Most of you are familiar with “Silver Bullets” – whether you are a fan of The Lone Ranger (who used them) or of folklore where silver bullets were the only way to kill a werewolf, witch or other monster – everyone knows what silver bullets are.
But today, I’ll be using the idiomatic definition as defined in Wikipedia:
The term has been adopted into a general metaphor, where “silver bullet” refers to any straightforward solution perceived to have extreme effectiveness. The phrase typically appears with an expectation that some new technology or practice will easily cure a major prevailing problem.
This is a fitting definition for folks in recruiting departments across the world. I’ve not run into a Recruiter or Sourcer this year who didn’t look at every technology as a “silver bullet”. First the internet, then Google, Linkedin, and now social networking – you name it and chances are that the hopes and fears of recruiters will have rested on it at one time.
I’m not sure why our profession is always in search of “silver bullets”. I wonder if surgeons are always looking for a silver bullet – that technology or practice that will miraculously make their jobs easy and stress free? Maybe construction folks thought the pneumatic nail gun was their “silver bullet” – after all, no hammering – hooray! No nail pouches around my waist? YES! Finally, my job will be a breeze. And then on Monday, they are back to crawling around 2×4 beams in freezing weather and they finally realize “hey, my job is hard – sure this new tool makes one part of it easier but overall, my job is hard.” There are no silver bullets in recruiting. Recruiting is hard work.
I believe that recruiting should be hard work. Somewhere, with all the technology silver bullets we have at our disposal, the concept of recruiting being hard work got lost on many recruiters. I know of “Recruiters” who harvest applicants from their ATS or simply get finalists referred to them by the hiring managers, process offers, put together hiring packets and move to the next one. Recruiting? I think not. Somewhere we’ve blurred the lines of the verbs “recruiting” and “hiring”. If you are taking pre-packaged applicants and simply moving them through a process to on boarding – you are NOT a recruiter, you are a staffing person or recruiting coordinator or some other version of an HR person. Sure your job may be busy but it’s not hard.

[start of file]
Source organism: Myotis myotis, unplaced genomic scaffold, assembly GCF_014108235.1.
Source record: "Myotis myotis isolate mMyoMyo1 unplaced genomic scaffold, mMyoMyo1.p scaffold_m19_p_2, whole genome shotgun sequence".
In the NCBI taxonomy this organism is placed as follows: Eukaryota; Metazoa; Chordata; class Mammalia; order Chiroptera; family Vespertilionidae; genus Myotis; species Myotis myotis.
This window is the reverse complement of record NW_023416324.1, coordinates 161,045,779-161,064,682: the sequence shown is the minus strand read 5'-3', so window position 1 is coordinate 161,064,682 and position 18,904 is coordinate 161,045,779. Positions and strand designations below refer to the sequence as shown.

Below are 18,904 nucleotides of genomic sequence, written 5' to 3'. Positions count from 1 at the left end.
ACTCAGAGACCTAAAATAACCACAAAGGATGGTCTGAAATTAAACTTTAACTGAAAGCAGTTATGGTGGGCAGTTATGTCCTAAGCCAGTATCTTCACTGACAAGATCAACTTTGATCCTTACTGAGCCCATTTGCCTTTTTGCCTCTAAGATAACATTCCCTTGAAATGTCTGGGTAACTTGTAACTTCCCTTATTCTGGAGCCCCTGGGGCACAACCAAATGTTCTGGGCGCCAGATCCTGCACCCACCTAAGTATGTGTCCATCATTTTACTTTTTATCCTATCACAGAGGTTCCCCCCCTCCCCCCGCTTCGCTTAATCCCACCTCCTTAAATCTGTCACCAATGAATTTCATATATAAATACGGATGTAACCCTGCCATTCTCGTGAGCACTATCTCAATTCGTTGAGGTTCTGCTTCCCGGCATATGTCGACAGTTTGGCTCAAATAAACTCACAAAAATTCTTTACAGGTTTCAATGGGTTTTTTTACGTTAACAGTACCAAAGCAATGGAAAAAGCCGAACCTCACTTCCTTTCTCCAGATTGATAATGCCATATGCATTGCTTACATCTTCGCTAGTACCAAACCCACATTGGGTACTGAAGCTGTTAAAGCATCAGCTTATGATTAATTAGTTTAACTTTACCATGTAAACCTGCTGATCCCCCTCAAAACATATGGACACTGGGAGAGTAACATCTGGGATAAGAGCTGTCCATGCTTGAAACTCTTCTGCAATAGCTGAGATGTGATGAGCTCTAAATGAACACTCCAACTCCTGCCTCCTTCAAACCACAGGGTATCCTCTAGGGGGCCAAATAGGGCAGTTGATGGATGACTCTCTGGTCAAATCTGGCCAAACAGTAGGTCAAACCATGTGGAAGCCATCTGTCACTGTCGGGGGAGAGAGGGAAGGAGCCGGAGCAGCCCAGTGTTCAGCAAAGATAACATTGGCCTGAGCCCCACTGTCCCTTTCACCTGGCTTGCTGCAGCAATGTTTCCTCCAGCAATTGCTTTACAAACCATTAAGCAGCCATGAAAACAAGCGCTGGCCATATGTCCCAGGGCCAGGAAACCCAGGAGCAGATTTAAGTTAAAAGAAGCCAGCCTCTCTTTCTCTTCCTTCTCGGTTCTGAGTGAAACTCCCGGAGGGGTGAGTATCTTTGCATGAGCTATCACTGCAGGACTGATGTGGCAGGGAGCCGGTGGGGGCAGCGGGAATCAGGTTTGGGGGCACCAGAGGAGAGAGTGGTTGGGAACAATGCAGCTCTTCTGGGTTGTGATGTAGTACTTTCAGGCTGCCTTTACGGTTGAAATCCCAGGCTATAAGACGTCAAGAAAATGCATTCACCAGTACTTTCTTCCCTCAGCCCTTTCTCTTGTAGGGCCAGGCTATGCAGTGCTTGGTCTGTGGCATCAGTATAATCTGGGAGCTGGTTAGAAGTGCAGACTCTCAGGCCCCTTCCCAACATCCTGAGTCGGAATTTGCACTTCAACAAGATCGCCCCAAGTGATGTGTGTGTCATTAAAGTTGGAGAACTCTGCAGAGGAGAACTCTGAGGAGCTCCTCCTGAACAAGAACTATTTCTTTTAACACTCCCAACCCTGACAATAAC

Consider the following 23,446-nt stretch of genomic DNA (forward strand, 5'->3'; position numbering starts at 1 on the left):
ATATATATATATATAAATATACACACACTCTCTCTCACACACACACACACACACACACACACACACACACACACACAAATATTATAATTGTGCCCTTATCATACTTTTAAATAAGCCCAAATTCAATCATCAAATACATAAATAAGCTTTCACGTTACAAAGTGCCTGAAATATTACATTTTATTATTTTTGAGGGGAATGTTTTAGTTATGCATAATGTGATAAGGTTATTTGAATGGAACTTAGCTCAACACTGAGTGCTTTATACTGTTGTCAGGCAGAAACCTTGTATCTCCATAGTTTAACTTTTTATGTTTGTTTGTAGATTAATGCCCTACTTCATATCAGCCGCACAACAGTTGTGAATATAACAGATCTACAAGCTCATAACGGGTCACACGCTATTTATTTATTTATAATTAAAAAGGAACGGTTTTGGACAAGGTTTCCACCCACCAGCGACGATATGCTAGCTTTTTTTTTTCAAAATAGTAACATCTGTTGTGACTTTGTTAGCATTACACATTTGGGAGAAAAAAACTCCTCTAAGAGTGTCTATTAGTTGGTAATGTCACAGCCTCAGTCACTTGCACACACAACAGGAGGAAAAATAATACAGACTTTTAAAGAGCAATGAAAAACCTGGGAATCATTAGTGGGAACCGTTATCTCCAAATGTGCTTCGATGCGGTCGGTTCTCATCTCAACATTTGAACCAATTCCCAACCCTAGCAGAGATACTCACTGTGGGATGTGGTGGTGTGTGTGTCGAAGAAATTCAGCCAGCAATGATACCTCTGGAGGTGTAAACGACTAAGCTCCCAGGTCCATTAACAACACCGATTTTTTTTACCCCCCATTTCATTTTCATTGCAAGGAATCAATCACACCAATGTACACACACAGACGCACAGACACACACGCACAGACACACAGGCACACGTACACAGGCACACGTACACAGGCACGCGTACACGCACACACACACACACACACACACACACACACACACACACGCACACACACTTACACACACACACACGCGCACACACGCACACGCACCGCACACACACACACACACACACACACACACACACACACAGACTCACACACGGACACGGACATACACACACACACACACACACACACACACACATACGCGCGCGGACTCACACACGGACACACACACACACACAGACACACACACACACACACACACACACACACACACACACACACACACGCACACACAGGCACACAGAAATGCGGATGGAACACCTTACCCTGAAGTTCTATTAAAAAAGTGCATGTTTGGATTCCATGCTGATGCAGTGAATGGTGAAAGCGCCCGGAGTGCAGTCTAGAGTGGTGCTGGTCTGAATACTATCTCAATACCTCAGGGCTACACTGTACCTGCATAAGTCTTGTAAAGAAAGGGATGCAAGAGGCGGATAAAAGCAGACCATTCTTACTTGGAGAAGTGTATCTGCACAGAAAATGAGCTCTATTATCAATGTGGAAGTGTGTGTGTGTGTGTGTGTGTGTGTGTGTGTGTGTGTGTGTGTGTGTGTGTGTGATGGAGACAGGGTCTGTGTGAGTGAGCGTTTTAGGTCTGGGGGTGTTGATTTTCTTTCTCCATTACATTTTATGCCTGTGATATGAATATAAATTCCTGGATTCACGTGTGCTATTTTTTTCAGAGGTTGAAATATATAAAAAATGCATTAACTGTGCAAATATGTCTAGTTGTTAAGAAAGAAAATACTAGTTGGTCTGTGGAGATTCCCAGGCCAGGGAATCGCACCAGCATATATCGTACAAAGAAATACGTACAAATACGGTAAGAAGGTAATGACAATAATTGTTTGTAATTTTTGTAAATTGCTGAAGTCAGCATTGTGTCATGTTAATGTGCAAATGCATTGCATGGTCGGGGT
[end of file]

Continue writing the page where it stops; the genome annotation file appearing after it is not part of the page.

A true recruiter works very hard for their money. Not frantically hard like, “I’ve had to process over 20 offers this week” but rather emotionally hard like, “I spoke to my candidate’s husband last night and he grilled me on the career path his wife would have should she accept our SVP offer” or mentally hard like, “I cold called 27 candidates and got 25 “no’s” before I found my two candidates”. Recruiting is and always will be a unique mix of art and science and those people who do it and do it well will attest to it being hard work.
As always, the genesis of the movement to processing rather than recruiting lies solely in what the organization measures and rewards in their staff. What you measure you promote. Measuring and rewarding recruiters on time-to-fill, number of hires made in a year etc. drive processing. To drive recruiting, you need to measure and reward things like quality-of-hire, retention and business impact of hires.
Measuring quality-of-hire, retention and business impact of hires is “hard” you say? No Silver Bullets – I told you, recruiting (and managing recruiters) is hard work!